Thursday, February 9, 2023

Puff Quilt - Trevor

Welcome to the first Island Batik challenge and blog hop of the year 2023. 

The first challenge of the year is to make a cozy, squishy Puff (Bubble) quilt using the fabric from your assigned Fall’22 collection 0.5 yard bundle!! 

I received Exuberance collection. This is an original collection by Deb Tucker of Studio 180 Designs.

Like most of the ambassadors, I had the same question - what is a puff quilt and how do I make it? I watched about half a dozen videos on the YouTube and made a list.

A list of all the things I disliked about making a Puff Quilt. Here they are:

1. Do not like the pleated squares.  Quilters and tucks don't go together. Generally, we hate them and painstakingly unravel stitches to smoothen them.  Accepting those tucks was a departure for a quilter's soul. It was also extra work - work I wanted to avoid. 

2. Do not wish to buy polyfill when I am rolling in batting. Although I had a small bag of polyfill left over from Gertie the Gecko, the puff quilt would need more. But I have plenty of batting which could be used directly (or cut up in bits), to make the puffy squares.

3. Do not like the idea that I will need a separate backing, in addition to the top and bottom fabric of the squares. This just seemed like extra work and extra fabric for no good reason. There has to be a better way to make this puff quilt.  At least, a different way.

4. The puff quilt would be too thick to machine quilt and must be hand-tied.  Tying the quilt would be slower and less secure than machine quilting.  It might also require special needle and wool.

Paul: You did not get any cheese?
Me: Cheese? You are allergic to cheese.
Paul: Yes, but you need a lot of cheese to go with all that whine (wine).
Me (eye rolling): Everything about this Puff Quilt is a challenge. 
Paul: When do you shy away from a challenge?
Me: I am going to try and come up with a way to make a Puff Quilt that eliminates these issues. 
Paul: Go, Preeti, Go!

Concept - Make the quilt top. Place batting behind each square and secure it in place. Add backing and stitch over the seams, in the channels between batting mounds.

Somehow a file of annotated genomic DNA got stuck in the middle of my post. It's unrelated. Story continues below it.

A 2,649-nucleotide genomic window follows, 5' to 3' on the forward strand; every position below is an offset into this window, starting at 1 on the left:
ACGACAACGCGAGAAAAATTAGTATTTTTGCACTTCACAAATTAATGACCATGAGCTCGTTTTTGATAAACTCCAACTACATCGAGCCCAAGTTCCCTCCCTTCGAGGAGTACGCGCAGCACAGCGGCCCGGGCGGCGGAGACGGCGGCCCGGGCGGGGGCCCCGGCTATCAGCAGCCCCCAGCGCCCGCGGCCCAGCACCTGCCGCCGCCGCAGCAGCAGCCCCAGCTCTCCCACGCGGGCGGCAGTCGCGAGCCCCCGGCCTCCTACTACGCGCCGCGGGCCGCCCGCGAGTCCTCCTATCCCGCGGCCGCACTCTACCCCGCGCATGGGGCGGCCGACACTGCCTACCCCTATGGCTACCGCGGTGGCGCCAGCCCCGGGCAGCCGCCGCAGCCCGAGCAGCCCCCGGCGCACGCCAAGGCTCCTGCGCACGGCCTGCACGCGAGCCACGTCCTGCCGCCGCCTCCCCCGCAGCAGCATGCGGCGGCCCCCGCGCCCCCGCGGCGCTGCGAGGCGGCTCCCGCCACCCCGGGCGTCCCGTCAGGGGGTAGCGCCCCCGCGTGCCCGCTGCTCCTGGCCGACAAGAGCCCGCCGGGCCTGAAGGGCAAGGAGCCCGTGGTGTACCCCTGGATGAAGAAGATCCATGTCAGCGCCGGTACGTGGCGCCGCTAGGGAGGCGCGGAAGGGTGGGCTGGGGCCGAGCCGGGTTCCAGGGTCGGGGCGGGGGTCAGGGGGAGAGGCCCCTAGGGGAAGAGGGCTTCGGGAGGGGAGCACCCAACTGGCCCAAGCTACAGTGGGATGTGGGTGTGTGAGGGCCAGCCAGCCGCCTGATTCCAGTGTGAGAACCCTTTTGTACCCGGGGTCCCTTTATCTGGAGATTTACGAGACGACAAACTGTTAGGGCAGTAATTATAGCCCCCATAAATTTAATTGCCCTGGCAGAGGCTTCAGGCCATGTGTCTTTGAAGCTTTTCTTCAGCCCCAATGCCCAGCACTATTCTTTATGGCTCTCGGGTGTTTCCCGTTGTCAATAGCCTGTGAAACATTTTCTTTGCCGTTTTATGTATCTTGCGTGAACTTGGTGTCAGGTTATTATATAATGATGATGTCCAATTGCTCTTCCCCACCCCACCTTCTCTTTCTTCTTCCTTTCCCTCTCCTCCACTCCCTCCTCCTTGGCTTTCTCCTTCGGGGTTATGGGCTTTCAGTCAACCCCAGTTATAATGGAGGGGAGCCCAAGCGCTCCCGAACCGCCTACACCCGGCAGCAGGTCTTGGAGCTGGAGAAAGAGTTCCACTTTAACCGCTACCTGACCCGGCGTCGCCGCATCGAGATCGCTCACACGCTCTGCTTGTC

Making the Puffs

Trial/Audition Puff Quilt

I chose 16 fabrics from the collection to make 16 four-patch blocks.  Arranged so that the lightest and darkest fabrics crossed diagonally in the middle.  I used Schmetz Microtex (80/20) needle for piecing and quilting. I used Aurifil Thread for both piecing and quilting.

Quilt Top

I cut the batting squares 4.5". This would allow some room for the foot to move between the two puffed squares, thereby allowing me to machine quilt.

I used three layers of batting for each square. At a loft of about 1.5", it would provide a decent amount of puffiness.

3 Layers of Batting - About 1.5" high

Adding batting, one row at a time

I placed and pinned batting stack for one row at a time. Took it to the machine and stitched one/two Asterisk marks in the middle of each square in that row. Repeat for the next row.

Two done, six to go

Puffiness in Progress

Although this was a time-consuming process, it went smoothly.  Bollywood music was a big help :-)

All Puffed up

Layered on top of Backing

Since the flimsy was 44.5" wide, I could not use a regular (44" wide) fabric for backing.  I also had to account for added width to accommodate the puffiness. 

I quilted on my machine, using the regular foot. Technically speaking, quilting is stitching three layers (top, batting and backing) together.  Honestly speaking, quilting is a loose term here because I was stitching the backing to the flimsy, moving in the channels between the puff mounds.  I used the regular foot because it is not as wide as the walking foot. 

Quilting in process

Channel Quilted

Quilting was complete. No, I would not need to tie this quilt. PHEW!!!  
The last challenge was binding. 

Several of the YouTube Puff Quilts were turned inside out and then hand-tied. This eliminated the need for binding. But since mine was done differently, it needed a binding. Also, binding gives a neat finish :-) What do you think?